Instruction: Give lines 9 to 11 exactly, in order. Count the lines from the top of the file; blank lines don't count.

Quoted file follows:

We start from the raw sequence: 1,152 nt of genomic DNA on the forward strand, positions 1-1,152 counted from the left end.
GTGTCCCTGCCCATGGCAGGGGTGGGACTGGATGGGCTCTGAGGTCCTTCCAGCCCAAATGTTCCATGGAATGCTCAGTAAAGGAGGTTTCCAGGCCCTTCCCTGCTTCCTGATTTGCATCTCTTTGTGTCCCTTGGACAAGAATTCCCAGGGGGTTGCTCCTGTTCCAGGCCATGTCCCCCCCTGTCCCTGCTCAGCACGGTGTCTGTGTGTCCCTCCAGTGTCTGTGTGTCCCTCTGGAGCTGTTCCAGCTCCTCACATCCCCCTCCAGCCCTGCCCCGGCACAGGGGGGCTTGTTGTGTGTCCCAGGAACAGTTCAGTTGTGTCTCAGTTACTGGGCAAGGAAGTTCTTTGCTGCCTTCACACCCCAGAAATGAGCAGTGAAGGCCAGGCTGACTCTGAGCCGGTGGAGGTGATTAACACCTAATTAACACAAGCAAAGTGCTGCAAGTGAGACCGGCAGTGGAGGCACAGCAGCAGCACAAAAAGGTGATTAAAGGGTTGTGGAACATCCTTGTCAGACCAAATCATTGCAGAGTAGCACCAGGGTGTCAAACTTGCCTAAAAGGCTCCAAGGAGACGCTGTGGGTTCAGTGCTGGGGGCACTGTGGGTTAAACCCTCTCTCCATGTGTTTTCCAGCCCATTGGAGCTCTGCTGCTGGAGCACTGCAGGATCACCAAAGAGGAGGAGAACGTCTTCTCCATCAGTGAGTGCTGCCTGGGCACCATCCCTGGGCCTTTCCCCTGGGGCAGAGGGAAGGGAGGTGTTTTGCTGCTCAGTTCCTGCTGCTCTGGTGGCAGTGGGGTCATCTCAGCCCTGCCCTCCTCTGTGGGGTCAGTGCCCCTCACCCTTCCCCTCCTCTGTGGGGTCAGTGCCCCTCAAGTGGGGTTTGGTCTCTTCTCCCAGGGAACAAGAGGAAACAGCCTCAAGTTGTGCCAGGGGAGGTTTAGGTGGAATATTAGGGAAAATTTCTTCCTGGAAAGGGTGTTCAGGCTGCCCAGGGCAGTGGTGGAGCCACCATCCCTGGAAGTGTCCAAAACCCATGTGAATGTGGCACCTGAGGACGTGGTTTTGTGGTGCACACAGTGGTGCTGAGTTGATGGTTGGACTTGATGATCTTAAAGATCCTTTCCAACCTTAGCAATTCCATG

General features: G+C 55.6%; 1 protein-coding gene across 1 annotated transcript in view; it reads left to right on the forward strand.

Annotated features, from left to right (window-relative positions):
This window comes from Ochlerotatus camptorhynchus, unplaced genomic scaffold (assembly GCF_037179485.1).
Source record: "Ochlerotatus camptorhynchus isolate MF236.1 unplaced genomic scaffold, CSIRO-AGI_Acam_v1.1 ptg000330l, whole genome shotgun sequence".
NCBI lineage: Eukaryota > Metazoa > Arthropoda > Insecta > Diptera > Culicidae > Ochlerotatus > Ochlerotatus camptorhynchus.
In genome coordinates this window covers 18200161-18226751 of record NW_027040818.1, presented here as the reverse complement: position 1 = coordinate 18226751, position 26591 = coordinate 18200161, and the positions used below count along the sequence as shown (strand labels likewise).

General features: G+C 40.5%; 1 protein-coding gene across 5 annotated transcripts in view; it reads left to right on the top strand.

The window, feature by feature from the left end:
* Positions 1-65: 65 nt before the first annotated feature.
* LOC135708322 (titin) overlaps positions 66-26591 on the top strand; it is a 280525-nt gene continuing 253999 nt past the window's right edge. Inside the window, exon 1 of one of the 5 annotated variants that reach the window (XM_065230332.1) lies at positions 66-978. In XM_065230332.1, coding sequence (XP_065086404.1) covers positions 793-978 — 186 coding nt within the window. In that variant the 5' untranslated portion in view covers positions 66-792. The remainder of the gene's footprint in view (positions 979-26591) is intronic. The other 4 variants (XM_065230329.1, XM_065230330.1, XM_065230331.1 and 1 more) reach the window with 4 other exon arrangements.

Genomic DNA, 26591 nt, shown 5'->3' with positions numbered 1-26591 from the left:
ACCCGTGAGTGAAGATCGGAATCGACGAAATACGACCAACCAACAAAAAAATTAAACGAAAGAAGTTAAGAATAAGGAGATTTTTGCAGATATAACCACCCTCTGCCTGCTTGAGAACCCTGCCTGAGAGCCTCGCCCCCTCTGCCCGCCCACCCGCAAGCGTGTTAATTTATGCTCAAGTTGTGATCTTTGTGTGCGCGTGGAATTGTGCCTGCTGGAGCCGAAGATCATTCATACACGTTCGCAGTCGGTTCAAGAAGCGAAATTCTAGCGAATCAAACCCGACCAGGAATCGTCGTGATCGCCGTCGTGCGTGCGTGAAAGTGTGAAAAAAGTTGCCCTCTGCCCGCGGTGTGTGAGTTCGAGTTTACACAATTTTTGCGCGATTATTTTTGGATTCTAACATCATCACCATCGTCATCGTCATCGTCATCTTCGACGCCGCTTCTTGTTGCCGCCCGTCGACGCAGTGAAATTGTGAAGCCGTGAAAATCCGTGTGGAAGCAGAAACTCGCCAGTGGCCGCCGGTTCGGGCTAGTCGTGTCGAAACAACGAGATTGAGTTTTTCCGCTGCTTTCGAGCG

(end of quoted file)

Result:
General features: G+C 40.5%; 1 protein-coding gene across 5 annotated transcripts in view; it reads left to right on the top strand.

The window, feature by feature from the left end:
* Positions 1-65: 65 nt before the first annotated feature.